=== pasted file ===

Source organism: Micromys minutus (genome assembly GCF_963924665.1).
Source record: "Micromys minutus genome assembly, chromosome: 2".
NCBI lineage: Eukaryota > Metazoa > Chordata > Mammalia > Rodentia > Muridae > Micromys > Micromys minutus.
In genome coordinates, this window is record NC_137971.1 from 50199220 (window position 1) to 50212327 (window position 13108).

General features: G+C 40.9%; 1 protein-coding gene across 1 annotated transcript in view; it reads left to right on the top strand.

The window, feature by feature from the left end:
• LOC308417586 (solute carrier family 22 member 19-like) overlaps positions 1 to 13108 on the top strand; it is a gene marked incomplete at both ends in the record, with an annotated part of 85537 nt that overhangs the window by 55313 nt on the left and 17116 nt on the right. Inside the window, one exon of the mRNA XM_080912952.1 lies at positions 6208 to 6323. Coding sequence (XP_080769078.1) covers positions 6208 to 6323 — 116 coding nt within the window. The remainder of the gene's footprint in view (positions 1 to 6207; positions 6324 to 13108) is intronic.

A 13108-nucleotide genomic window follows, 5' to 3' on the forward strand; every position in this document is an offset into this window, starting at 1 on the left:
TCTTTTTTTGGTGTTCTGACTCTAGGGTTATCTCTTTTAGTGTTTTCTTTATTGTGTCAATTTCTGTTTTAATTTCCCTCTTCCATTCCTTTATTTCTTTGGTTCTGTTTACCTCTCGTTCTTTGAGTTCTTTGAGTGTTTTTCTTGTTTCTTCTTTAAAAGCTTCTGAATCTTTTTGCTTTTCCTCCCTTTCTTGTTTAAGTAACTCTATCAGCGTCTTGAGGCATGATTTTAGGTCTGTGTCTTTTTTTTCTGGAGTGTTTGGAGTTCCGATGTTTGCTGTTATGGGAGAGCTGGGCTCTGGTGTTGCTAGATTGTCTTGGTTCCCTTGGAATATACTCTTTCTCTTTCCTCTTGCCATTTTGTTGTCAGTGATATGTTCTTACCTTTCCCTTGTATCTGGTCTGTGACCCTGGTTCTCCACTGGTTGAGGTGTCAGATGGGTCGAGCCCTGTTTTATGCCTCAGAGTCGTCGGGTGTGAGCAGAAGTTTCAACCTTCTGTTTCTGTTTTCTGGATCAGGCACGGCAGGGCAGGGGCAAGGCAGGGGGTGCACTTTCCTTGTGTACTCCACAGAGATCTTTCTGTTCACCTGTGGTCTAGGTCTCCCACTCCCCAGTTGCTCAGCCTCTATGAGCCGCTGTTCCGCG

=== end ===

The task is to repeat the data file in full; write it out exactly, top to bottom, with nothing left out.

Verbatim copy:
Source organism: Micromys minutus (genome assembly GCF_963924665.1).
Source record: "Micromys minutus genome assembly, chromosome: 2".
NCBI lineage: Eukaryota > Metazoa > Chordata > Mammalia > Rodentia > Muridae > Micromys > Micromys minutus.
In genome coordinates, this window is record NC_137971.1 from 50199220 (window position 1) to 50212327 (window position 13108).

General features: G+C 40.9%; 1 protein-coding gene across 1 annotated transcript in view; it reads left to right on the top strand.

The window, feature by feature from the left end:
• LOC308417586 (solute carrier family 22 member 19-like) overlaps positions 1 to 13108 on the top strand; it is a gene marked incomplete at both ends in the record, with an annotated part of 85537 nt that overhangs the window by 55313 nt on the left and 17116 nt on the right. Inside the window, one exon of the mRNA XM_080912952.1 lies at positions 6208 to 6323. Coding sequence (XP_080769078.1) covers positions 6208 to 6323 — 116 coding nt within the window. The remainder of the gene's footprint in view (positions 1 to 6207; positions 6324 to 13108) is intronic.

A 13108-nucleotide genomic window follows, 5' to 3' on the forward strand; every position in this document is an offset into this window, starting at 1 on the left:
TCTTTTTTTGGTGTTCTGACTCTAGGGTTATCTCTTTTAGTGTTTTCTTTATTGTGTCAATTTCTGTTTTAATTTCCCTCTTCCATTCCTTTATTTCTTTGGTTCTGTTTACCTCTCGTTCTTTGAGTTCTTTGAGTGTTTTTCTTGTTTCTTCTTTAAAAGCTTCTGAATCTTTTTGCTTTTCCTCCCTTTCTTGTTTAAGTAACTCTATCAGCGTCTTGAGGCATGATTTTAGGTCTGTGTCTTTTTTTTCTGGAGTGTTTGGAGTTCCGATGTTTGCTGTTATGGGAGAGCTGGGCTCTGGTGTTGCTAGATTGTCTTGGTTCCCTTGGAATATACTCTTTCTCTTTCCTCTTGCCATTTTGTTGTCAGTGATATGTTCTTACCTTTCCCTTGTATCTGGTCTGTGACCCTGGTTCTCCACTGGTTGAGGTGTCAGATGGGTCGAGCCCTGTTTTATGCCTCAGAGTCGTCGGGTGTGAGCAGAAGTTTCAACCTTCTGTTTCTGTTTTCTGGATCAGGCACGGCAGGGCAGGGGCAAGGCAGGGGGTGCACTTTCCTTGTGTACTCCACAGAGATCTTTCTGTTCACCTGTGGTCTAGGTCTCCCACTCCCCAGTTGCTCAGCCTCTATGAGCCGCTGTTCCGCG